out of hibernation
If I could choose to be any animal, I think I would be a bear. They have such a cool lifestyle. First of all, they live in the mountains and forests, which I love. In California many of them live in the Tahoe basin and the Yosemite valley, both places that I love to visit. Their days mostly consist of lumbering around foraging for food. Occasionally they have been known to swipe pic-uh-nic baskets from unsuspecting campers, especially the ones in Jellystone Park. Although the sight of a bear often brings fear to a camper or backpacker, most are actually shy and prefer seclusion. And although they’re respected by all for their ferocity (having no natural predators), for some reason they are beloved by women and children. So yea, bears have it pretty sweet. But the best part is, they get to sleep through the entire winter. It’s like they all decided, “Dahhh… foraging for food is hard during winter, I think I’ll just take a nap until spring…”
I guess I’m sort of like that too. I pretty much am dormant during the winter. I don’t really do much exercise at all during winter, but I continue to eat. So I guess it’s not really like a bear. They emerge from their sleep at the beginning of spring at their skinniest, I emerge at the beginning of spring at my fattest.
Spring brings biking season. Every year I do a few century rides, and this year my first is at the end of April. I used to try to get more people to ride with me on the century rides. I would jiggle my winter belly in front of people, taunting them and saying, “If I could do it with my fat belly, you should have no problem….” I’ve been able to sucker a few people into riding that way. Ahh pride, man’s downfall…
Nowadays I’ve given up on trying to find new people to ride with. So I just go with the people that I already ride with. Luckily Dan’s much better at recruiting people than I am. He got together a team of eight for the upcoming Diabetes Tour de Cure ride that we’re doing at the end of the month. I can never get more than three people. Today I met one of the team members.
We met him in Winters. He had biked there while the rest of us piled into Dan’s van and drove there. When we met him there, he was calmly eating an ice cream cone and suggested we do the same to fuel up. That sounded like a good plan to me. I could tell right away that Tam was a pretty hardcore biker. While we ate our ice cream cones, he rode around practicing track stands and hopping up curbs. I asked him if he mountain biked much, (those skills are much more useful when mountain biking) and found out he was a pretty hardcore mountain biker. He does Downieville every year, (a ride that I’ve always wanted to do, just to see how badly I get pwned), his wife shuttles him to the top and he rides the crazy technical rollercoaster trail down. His wife also camps and backpacks and snowshoes with him… Hmmm… I should ask him if his wife has a sister who’s single……..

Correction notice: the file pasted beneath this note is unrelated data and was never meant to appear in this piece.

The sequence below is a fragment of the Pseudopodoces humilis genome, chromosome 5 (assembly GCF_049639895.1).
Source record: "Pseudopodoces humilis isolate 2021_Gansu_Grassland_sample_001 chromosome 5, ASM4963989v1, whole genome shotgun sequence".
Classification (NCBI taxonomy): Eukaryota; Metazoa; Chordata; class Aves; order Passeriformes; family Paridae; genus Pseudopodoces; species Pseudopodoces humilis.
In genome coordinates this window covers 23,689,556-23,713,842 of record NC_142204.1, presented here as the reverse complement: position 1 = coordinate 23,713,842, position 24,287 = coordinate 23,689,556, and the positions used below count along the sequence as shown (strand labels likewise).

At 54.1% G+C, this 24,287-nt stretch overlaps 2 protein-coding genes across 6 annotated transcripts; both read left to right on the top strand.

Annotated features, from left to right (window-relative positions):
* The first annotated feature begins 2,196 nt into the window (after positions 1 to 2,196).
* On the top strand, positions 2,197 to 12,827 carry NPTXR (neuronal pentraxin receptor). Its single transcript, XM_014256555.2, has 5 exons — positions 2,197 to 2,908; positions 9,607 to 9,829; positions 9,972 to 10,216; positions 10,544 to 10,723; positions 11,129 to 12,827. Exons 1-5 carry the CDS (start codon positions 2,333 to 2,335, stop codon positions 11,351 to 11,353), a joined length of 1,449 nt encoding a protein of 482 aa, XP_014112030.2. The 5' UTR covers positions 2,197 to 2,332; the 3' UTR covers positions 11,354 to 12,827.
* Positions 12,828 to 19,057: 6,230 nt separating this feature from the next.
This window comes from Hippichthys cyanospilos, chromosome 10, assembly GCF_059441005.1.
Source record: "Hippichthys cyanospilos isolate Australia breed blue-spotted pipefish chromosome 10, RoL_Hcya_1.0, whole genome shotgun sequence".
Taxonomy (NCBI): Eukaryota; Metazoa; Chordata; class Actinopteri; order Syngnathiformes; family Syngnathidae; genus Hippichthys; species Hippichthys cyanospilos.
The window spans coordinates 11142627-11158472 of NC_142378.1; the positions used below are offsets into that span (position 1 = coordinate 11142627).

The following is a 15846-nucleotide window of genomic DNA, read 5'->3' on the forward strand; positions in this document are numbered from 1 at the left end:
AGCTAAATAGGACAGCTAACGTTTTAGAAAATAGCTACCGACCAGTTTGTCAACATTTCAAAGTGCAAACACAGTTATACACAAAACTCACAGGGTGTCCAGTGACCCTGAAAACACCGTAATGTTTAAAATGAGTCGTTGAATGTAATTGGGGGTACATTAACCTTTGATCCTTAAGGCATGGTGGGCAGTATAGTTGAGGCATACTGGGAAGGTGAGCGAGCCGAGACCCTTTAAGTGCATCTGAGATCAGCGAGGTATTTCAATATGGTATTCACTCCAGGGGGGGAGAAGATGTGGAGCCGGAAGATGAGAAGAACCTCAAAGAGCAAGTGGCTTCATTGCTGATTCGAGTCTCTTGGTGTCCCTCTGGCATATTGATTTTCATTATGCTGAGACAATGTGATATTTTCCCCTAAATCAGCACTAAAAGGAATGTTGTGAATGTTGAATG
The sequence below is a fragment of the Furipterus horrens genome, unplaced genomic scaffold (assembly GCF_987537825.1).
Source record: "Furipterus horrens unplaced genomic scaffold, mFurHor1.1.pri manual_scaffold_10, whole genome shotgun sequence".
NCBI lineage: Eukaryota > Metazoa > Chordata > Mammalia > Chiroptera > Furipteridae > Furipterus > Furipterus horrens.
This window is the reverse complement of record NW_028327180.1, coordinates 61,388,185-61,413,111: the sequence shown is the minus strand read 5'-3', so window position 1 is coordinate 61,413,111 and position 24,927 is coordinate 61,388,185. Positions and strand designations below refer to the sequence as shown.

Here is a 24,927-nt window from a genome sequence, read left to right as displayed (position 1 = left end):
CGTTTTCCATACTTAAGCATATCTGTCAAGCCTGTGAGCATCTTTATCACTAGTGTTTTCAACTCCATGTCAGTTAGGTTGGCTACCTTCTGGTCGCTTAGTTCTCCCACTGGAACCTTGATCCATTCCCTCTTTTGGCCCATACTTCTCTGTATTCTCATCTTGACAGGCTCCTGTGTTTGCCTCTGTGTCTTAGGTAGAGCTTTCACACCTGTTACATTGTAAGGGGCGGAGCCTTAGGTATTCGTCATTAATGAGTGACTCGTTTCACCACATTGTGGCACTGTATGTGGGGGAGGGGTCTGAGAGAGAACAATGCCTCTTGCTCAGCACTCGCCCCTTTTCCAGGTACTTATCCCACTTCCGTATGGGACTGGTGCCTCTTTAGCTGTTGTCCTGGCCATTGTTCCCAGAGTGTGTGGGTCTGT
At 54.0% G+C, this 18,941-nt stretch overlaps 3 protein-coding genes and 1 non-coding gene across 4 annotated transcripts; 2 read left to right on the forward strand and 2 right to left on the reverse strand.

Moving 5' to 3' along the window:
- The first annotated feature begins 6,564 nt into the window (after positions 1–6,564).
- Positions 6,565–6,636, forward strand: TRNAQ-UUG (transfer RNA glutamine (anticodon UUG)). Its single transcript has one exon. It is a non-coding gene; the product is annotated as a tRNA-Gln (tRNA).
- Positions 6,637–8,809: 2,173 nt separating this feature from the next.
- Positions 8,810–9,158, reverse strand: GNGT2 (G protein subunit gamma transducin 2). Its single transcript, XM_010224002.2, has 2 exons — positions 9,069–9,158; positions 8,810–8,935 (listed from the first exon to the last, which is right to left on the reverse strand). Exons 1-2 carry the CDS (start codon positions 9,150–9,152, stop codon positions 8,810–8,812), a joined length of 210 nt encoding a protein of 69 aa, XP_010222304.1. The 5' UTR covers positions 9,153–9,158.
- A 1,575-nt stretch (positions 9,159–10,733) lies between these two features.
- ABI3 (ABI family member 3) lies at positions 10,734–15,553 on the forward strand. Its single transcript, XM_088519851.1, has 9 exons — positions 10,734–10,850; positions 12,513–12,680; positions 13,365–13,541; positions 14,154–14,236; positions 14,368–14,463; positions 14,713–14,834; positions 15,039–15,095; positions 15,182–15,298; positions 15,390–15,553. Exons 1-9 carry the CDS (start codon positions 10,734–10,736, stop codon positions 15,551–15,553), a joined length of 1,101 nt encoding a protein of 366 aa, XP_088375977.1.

My main training ride is on a road called Cantelow. Mainly it’s because it’s the only decent hill anywhere close to Davis that you can ride as part of a loop. This was Dan’s first time. Almost everyone fails their first time. I remember the first time I tried it, me and LKC rode the whole 60+ mile loop from Davis thinking, “It can’t be that bad…” I found it to be brutally demoralizingly difficult and it made me reconsider riding my first century ride.
Nowadays it’s not so bad. I mean it’s still tough, it’s just not brutally demoralizing anymore. Well actually sometimes it’s demoralizing because it exposes how out of shape I am. But on good days towards the end of biking season I’d actually do both sides of the hill, going up one side, riding down the other and climbing back up again. Today, since it’s the first ride of the season I thought I’d take it easy and just do the one side. At the top I met up with Tam and he said, “That was too easy…” So I told him to go down the other side (which is steeper) and come back up while we wait for Dan. Then I thought, “I’m not gonna let this new guy show me up…” And decided to ride down the backside to and come back up. I convinced Jiro to do the same. On my way back up for the second time, I could feel the beginnings of a cramp in my quads. What did I say about pride? Ahh pride, man’s downfall…
Luckily I made it to the top before cramping and was able to stretch it out and rest before heading back. The way back was nice and smooth with a nice tailwind almost the whole way. Tam was fast. It was quite a workout to try and keep up with him. That’s good. In my opinion the best way to get faster is to ride with someone faster than you. So I’m looking forward to riding with him more. Dan did pretty well for his first time on Cantelow, riding almost all of it, walking only the last few hundred feet of the steepest section. Which is amazing considering he rides a heavy recumbent bike.
So all in all good today was a good start for my first day out of hibernation. There’s three weeks left until the Tour de Cure for Diabetes ride. If helping to find a cure to diabetes is something you’d be interested in, please consider supporting me here: